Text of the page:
2014 has been a very turbulent year for Luxembourg, in particular following the LuxLeaks revelations of last November. Even though the latter did not reveal any illegal tax practices in Luxembourg, the country found itself immediately in the eye of a real media storm and had to react instantly which it did by speeding-up the reform of the ruling procedure. Hence as of the 1 January 2015, a new and formal ruling procedure is applicable which includes the publication of rulings on an anonymous basis.
In reaction to LuxLeaks, a mandatory exchange of advance cross-border rulings and advance pricing agreements has been proposed at EU level as an amendment to the Council Directive 2011/16/EU on administrative cooperation in the field of direct taxation (DAC Directive). If approved, the exchange between EU member States will take place as of the 1 January 2016.
Another amendment to the DAC Directive originates from the Council Directive 2014/107/EU adopted on 9 December 2014 which significantly expands the scope of exchange of information for tax purposes among EU Member States. The proposal is based on the Common Reporting Standard developed by the OECD, which draws in many aspects on FATCA, and shall become effective as early as the 1 January 2016, with a view of performing the first exchange of information between tax authorities in 2017.
In the meantime, the Council has invited the European Commission to present a proposal for the repeal of the EU Savings Directive (2003/48/EC) and to coordinate the repealing of the latter with the date of application of the revised DAC Directive. From a Luxembourg perspective, this means that the mandatory automatic exchange of information under the European Savings Directive will be in effect with respect to the year 2015 only (further to the law of 25 November 2014 abolishing the 35 per cent withholding tax) and shall be superseded as of 1 January 2016 by the revised DAC Directive.
Taxation of Funds and Fund Structures
In a move to protect its strongly developed and well–established fund industry, Luxembourg is vigilant to secure and retain the activities related to that industry, ie, holding and financing activities performed by Luxembourg special purpose vehicles (SPVs) and collective investment vehicles (CIVs).
It is clear that structures lacking all kind of economic substance will no longer be accepted by the international community as a whole of which Luxembourg manifestly confirms being a part of. Hence, the Luxembourg tax regime will evolve towards enforcing minimum levels of economic substance. In order to remain competitive with other jurisdictions such as the UK, the Netherlands and Ireland, Luxembourg will have to reduce and abolish certain taxes and to provide clarification for more legal security in a couple of areas.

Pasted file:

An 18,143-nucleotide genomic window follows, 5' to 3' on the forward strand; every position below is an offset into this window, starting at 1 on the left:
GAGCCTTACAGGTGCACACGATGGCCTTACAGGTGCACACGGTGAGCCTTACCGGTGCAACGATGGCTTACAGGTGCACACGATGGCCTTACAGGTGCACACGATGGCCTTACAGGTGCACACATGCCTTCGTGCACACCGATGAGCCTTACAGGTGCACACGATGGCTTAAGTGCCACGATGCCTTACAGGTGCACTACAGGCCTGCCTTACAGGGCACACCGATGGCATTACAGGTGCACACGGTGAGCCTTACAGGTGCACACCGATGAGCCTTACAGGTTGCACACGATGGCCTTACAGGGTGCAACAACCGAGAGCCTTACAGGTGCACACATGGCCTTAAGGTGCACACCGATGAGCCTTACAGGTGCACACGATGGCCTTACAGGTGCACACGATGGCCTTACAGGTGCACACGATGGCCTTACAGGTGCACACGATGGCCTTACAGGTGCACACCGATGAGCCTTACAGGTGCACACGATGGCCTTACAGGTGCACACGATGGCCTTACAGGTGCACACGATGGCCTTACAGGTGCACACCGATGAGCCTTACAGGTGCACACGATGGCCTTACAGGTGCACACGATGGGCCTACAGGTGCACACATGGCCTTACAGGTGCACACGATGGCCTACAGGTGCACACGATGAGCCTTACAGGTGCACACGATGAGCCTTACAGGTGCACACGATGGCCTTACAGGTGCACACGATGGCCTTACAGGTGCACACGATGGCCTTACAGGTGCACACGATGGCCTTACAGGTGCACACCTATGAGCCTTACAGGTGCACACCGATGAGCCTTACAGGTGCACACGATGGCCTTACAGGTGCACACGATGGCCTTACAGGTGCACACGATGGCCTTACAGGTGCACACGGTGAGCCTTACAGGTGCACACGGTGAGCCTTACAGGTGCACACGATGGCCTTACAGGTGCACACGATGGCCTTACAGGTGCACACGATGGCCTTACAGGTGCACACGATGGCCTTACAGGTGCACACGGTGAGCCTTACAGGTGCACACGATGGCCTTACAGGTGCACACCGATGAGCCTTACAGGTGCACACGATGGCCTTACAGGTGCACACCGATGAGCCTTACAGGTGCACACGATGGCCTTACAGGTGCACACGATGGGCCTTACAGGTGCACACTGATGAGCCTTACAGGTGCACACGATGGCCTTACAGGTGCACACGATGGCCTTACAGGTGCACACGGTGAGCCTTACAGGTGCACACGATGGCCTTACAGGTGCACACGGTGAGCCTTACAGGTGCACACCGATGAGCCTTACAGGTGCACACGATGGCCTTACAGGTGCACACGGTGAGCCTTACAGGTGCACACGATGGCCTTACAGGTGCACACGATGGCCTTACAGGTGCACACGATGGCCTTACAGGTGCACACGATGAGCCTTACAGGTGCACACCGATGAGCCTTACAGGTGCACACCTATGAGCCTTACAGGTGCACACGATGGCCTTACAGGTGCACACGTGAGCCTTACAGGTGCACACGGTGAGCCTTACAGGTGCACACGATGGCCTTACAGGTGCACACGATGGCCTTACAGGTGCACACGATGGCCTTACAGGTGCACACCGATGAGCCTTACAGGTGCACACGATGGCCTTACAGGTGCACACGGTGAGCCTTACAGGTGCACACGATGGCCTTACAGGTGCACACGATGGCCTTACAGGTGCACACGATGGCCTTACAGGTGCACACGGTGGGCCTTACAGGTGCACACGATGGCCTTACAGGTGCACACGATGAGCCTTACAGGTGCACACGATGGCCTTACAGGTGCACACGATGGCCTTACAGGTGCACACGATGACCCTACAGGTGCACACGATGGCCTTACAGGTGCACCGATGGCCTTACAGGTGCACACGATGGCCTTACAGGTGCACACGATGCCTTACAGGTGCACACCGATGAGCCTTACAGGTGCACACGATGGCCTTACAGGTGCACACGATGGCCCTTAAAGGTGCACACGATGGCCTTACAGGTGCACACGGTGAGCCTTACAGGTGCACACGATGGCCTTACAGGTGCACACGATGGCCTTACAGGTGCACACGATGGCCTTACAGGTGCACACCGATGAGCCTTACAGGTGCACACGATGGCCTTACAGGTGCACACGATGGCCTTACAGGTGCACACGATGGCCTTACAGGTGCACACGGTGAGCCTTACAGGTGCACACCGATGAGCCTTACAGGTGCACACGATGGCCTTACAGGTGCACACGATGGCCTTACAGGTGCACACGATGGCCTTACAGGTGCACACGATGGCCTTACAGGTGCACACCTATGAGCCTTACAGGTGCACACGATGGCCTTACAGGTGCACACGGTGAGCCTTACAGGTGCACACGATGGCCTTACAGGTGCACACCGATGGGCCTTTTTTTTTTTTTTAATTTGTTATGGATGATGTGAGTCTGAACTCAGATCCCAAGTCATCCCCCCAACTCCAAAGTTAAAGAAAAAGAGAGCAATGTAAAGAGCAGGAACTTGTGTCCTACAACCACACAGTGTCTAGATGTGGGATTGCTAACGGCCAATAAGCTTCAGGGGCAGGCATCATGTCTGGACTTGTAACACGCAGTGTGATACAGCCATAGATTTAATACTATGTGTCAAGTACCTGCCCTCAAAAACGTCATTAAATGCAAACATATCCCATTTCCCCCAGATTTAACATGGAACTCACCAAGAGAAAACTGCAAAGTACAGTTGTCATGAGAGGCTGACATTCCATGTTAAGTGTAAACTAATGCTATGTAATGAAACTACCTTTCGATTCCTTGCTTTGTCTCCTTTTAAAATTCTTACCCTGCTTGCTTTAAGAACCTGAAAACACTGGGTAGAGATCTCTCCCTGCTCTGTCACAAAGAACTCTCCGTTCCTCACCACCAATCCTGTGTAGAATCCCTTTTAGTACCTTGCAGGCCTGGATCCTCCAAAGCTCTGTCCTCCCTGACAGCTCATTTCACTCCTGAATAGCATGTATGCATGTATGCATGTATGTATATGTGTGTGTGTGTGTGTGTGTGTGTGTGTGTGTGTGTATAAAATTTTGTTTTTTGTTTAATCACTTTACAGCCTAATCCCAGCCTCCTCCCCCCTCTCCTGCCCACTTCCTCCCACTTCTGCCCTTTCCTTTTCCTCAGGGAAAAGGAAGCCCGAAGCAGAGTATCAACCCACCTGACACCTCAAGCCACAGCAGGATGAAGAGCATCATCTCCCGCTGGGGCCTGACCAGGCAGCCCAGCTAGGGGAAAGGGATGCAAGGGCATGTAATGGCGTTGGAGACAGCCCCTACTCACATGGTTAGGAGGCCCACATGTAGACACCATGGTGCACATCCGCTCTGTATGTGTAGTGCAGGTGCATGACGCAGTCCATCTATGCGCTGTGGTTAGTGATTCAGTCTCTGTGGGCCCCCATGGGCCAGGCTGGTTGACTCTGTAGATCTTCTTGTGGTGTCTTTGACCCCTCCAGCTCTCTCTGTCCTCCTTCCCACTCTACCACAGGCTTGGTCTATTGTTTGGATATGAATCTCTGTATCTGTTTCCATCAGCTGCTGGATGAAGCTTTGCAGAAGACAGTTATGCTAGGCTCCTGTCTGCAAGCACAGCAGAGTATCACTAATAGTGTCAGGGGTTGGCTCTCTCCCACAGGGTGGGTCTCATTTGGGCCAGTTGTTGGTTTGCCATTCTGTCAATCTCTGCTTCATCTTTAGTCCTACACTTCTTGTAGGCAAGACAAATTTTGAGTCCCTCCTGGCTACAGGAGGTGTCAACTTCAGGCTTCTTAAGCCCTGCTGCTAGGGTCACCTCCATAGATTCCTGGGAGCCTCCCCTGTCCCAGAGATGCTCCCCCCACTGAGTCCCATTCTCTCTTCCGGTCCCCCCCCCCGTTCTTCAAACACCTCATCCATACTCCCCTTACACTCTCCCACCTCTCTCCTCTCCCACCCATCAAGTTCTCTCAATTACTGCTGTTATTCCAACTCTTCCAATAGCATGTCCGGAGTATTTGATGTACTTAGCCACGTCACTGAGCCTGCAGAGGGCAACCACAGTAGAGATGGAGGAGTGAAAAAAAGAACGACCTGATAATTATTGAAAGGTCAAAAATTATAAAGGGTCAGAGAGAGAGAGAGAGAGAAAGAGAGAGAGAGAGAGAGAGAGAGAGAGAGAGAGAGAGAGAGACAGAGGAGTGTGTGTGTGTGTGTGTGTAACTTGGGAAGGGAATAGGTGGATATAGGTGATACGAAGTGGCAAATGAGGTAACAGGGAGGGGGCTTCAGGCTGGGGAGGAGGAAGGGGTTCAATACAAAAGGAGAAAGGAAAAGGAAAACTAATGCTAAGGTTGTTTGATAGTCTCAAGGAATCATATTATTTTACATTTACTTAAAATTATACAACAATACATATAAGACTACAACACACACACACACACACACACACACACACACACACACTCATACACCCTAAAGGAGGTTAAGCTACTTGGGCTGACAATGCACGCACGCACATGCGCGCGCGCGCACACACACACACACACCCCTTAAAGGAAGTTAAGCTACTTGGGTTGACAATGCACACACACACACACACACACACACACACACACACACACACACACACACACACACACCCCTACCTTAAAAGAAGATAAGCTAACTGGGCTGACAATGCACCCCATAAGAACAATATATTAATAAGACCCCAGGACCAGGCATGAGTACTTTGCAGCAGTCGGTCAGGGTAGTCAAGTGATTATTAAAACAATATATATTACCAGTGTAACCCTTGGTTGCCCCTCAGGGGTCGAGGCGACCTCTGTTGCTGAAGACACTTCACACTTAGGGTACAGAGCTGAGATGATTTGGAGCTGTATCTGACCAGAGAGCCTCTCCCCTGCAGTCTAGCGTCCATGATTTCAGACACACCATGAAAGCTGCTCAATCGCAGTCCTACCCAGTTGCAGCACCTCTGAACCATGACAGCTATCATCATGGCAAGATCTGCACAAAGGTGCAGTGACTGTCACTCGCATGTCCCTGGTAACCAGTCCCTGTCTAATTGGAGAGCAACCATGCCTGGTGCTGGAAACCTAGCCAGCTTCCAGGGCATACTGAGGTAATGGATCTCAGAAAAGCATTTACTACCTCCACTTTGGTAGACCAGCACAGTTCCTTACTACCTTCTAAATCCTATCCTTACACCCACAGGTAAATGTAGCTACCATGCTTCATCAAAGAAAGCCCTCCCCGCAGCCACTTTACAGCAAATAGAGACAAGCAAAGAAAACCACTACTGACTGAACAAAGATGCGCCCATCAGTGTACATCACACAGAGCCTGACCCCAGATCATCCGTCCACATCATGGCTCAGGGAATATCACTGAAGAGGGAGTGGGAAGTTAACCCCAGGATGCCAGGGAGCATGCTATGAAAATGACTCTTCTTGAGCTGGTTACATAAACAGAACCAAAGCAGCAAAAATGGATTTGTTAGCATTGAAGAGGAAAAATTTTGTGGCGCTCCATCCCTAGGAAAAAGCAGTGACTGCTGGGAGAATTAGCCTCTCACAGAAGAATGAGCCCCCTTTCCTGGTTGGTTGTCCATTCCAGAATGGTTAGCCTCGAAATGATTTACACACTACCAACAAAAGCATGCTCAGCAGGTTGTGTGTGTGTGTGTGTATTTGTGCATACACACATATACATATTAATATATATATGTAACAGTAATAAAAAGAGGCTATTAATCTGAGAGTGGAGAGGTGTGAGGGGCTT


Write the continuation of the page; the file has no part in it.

In that respect the Luxembourg direct tax authorities issued a circular letter on 9 January 2015 on the taxation of Luxembourg limited partnerships (Circular LIR n°14/4) which has been very much welcomed by the alternative funds industry. Amongst others, the circular made clear that an alternative investment fund (AIF) established as an SCS or an SCSp is not deemed to perform a commercial activity, and its activities should therefore not be subject to municipal business tax (provided the general partner holds a stake of less than five per cent in the partnership).
Another clarifying circular letter was issued on 12 February 2015 (Circular L.G. – A. n°61) which lays down new rules regarding the issuance of certificates of residence for Undertakings for Collective Investment (UCI). The circular will markedly improve the tax position of UCIs. A certificate of residence can be obtained in the context of an applicable double tax treaty (type 1 for SICAV/SICAF and type 2 for FCPs, ie, contractual funds) or under Luxembourg domestic law (type 3 only for SICAV/SICAFs in the absence of an applicable double tax treaty).
Double Tax Treaty Network
Luxembourg further expanded and improved its treaty network during 2014, and has to date 76 treaties into force. Highlights are new treaties with Hungary and Uruguay and a circular letter L.G. –Conv. D.I. N°58 on the benefits under the Germany-Luxembourg double tax treaty, notably the reduced withholding tax on dividend and interest payments for collective investment funds (FCP in Luxembourg and Sondernvermögen in Germany). The circular letter confirms the treaty benefits to such funds provided the beneficiaries are tax resident in one of the treaty countries and have access themselves to the Germany-Luxembourg treaty.
Avocat à la Cour, Hong Kong